Our Director of Restoration Documented the Latest Progress on Redwoods Rising
I’d always thought about Redwoods Rising the way I think about mountain lions: Sure, everyone says they’re real, and I’ve seen lots of signs of them over the years, but until I actually got a look at one, I wasn’t totally convinced they actually existed. Same goes for Redwoods Rising. We have spent years in planning and preparation for this massive collaborative restoration program, but not having seen it in person I wasn’t quite sure it was actually happening … until now. I recently had the great pleasure of visiting the operations in Redwood National and State Parks, and what I saw was incredible.
Redwoods Rising is a partnership between Save the Redwoods League, California State Parks, and the National Park Service to restore more than 70,000 acres of previously logged redwood forests and their watersheds to become the ancient forest ecosystems of the future. And this work is not happening in a remote location—it’s happening close to some of our favorite redwoods experiences within the park.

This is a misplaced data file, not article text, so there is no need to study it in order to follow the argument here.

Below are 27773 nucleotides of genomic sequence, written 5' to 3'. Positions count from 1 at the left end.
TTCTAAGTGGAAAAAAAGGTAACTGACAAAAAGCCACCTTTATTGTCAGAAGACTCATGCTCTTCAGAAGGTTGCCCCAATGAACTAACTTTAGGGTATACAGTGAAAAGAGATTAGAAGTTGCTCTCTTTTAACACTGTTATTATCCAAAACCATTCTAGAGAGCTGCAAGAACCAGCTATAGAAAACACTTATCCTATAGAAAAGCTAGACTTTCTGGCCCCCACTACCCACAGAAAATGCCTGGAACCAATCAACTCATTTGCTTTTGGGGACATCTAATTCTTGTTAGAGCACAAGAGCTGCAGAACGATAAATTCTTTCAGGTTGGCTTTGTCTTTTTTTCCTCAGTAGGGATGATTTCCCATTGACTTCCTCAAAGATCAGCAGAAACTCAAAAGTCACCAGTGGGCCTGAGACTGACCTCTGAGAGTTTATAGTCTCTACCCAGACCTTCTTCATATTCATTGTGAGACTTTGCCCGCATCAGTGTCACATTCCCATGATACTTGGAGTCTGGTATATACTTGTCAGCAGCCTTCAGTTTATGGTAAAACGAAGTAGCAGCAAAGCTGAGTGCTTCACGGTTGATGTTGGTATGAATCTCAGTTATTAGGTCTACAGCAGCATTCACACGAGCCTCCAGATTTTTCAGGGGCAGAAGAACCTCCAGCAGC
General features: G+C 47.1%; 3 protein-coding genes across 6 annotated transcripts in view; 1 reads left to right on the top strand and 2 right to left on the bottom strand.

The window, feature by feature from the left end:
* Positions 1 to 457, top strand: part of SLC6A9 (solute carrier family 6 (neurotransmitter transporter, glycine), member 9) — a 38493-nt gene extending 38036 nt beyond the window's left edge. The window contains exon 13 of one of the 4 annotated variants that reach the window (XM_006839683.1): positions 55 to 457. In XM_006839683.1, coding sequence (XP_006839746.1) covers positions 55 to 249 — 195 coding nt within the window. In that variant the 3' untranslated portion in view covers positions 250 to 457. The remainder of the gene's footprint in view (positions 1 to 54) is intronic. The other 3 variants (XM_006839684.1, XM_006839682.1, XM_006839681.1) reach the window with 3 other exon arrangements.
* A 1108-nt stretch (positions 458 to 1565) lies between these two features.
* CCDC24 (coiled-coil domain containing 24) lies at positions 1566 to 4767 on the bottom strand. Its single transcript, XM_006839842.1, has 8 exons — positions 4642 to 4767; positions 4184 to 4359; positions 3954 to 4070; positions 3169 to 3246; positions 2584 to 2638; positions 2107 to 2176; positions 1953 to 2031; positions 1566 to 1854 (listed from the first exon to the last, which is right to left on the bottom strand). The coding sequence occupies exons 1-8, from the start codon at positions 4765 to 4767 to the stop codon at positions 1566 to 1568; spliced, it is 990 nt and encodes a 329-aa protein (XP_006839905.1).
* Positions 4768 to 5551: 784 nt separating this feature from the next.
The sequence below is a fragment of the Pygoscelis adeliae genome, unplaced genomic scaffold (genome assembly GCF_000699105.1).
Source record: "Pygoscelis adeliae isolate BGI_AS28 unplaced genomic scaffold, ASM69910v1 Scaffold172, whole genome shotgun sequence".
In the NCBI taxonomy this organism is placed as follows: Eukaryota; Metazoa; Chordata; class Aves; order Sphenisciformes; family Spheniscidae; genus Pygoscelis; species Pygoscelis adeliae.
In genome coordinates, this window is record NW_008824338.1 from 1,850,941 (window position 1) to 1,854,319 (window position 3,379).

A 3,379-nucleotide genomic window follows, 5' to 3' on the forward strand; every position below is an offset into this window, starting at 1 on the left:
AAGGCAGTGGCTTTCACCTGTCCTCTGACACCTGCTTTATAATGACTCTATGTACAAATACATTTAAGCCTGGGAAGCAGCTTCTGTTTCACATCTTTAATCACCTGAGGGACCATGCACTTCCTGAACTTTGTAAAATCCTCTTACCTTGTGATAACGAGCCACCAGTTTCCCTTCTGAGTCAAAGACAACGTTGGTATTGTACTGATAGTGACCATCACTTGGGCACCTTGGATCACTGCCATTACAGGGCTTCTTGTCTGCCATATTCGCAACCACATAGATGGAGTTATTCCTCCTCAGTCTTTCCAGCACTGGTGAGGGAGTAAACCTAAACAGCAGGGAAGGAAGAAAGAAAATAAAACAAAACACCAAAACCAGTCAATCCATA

Even within a very simple forestry framework, the quality of the work in the woods so far in Redwoods Rising would be considered impressive. And with the rigorous standards and complex techniques we’ve established for this project, we are reaching a very high bar for unprecedented restoration work. Here are some photos that show some of the work in action and the progress so far.
Redwoods Rising Progress At a Glance
A project of this scale and complexity would simply be impossible without the care and love that we have all given to it. Thanks to our parks partners, agencies, contractors, League staff, and supporters who are helping to restore coast redwoods across their range.
About the author
Richard joined the League’s staff in 2012 as the Conservation Science Manager and now serves as Director of Restoration. He brings nearly a decade of experience in forest management and restoration.